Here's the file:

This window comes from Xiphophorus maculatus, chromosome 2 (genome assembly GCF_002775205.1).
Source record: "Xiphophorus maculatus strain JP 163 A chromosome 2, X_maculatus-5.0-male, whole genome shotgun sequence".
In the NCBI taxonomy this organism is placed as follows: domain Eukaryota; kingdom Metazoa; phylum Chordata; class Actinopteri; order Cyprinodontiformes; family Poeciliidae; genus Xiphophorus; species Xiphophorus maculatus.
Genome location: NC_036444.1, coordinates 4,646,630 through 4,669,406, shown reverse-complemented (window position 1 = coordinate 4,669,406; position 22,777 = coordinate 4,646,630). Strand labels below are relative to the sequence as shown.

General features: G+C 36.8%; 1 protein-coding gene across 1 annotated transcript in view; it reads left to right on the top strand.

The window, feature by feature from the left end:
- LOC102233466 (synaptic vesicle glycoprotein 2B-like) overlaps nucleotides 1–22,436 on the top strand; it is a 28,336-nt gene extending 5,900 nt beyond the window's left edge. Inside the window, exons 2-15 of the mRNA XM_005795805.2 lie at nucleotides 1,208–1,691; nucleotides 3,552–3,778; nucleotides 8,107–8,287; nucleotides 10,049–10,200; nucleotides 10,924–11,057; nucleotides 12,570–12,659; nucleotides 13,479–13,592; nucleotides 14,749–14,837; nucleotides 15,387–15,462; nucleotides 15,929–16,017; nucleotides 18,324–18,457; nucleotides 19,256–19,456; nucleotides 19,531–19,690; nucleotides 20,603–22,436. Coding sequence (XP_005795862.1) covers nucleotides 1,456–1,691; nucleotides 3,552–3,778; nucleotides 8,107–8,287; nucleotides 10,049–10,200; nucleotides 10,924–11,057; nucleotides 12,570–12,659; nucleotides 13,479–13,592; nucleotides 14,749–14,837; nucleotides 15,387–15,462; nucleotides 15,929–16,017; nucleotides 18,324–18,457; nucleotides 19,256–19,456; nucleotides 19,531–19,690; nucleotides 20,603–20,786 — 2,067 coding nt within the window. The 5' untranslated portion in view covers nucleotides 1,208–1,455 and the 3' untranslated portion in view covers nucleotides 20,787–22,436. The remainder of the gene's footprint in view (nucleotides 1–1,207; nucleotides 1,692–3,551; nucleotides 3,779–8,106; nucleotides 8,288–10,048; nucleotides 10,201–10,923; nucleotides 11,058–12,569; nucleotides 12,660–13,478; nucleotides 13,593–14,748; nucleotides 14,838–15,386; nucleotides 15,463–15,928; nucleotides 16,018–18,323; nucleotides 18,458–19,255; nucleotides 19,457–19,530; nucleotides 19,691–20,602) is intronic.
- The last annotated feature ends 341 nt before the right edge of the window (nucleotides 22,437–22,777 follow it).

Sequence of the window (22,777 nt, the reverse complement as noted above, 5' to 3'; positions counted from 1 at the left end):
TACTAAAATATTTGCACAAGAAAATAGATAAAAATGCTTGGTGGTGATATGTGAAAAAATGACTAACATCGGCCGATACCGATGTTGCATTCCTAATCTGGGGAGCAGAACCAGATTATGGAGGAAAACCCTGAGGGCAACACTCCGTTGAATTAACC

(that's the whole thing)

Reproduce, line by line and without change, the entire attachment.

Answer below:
This window comes from Xiphophorus maculatus, chromosome 2 (genome assembly GCF_002775205.1).
Source record: "Xiphophorus maculatus strain JP 163 A chromosome 2, X_maculatus-5.0-male, whole genome shotgun sequence".
In the NCBI taxonomy this organism is placed as follows: domain Eukaryota; kingdom Metazoa; phylum Chordata; class Actinopteri; order Cyprinodontiformes; family Poeciliidae; genus Xiphophorus; species Xiphophorus maculatus.
Genome location: NC_036444.1, coordinates 4,646,630 through 4,669,406, shown reverse-complemented (window position 1 = coordinate 4,669,406; position 22,777 = coordinate 4,646,630). Strand labels below are relative to the sequence as shown.

General features: G+C 36.8%; 1 protein-coding gene across 1 annotated transcript in view; it reads left to right on the top strand.

The window, feature by feature from the left end:
- LOC102233466 (synaptic vesicle glycoprotein 2B-like) overlaps nucleotides 1–22,436 on the top strand; it is a 28,336-nt gene extending 5,900 nt beyond the window's left edge. Inside the window, exons 2-15 of the mRNA XM_005795805.2 lie at nucleotides 1,208–1,691; nucleotides 3,552–3,778; nucleotides 8,107–8,287; nucleotides 10,049–10,200; nucleotides 10,924–11,057; nucleotides 12,570–12,659; nucleotides 13,479–13,592; nucleotides 14,749–14,837; nucleotides 15,387–15,462; nucleotides 15,929–16,017; nucleotides 18,324–18,457; nucleotides 19,256–19,456; nucleotides 19,531–19,690; nucleotides 20,603–22,436. Coding sequence (XP_005795862.1) covers nucleotides 1,456–1,691; nucleotides 3,552–3,778; nucleotides 8,107–8,287; nucleotides 10,049–10,200; nucleotides 10,924–11,057; nucleotides 12,570–12,659; nucleotides 13,479–13,592; nucleotides 14,749–14,837; nucleotides 15,387–15,462; nucleotides 15,929–16,017; nucleotides 18,324–18,457; nucleotides 19,256–19,456; nucleotides 19,531–19,690; nucleotides 20,603–20,786 — 2,067 coding nt within the window. The 5' untranslated portion in view covers nucleotides 1,208–1,455 and the 3' untranslated portion in view covers nucleotides 20,787–22,436. The remainder of the gene's footprint in view (nucleotides 1–1,207; nucleotides 1,692–3,551; nucleotides 3,779–8,106; nucleotides 8,288–10,048; nucleotides 10,201–10,923; nucleotides 11,058–12,569; nucleotides 12,660–13,478; nucleotides 13,593–14,748; nucleotides 14,838–15,386; nucleotides 15,463–15,928; nucleotides 16,018–18,323; nucleotides 18,458–19,255; nucleotides 19,457–19,530; nucleotides 19,691–20,602) is intronic.
- The last annotated feature ends 341 nt before the right edge of the window (nucleotides 22,437–22,777 follow it).

Sequence of the window (22,777 nt, the reverse complement as noted above, 5' to 3'; positions counted from 1 at the left end):
TACTAAAATATTTGCACAAGAAAATAGATAAAAATGCTTGGTGGTGATATGTGAAAAAATGACTAACATCGGCCGATACCGATGTTGCATTCCTAATCTGGGGAGCAGAACCAGATTATGGAGGAAAACCCTGAGGGCAACACTCCGTTGAATTAACC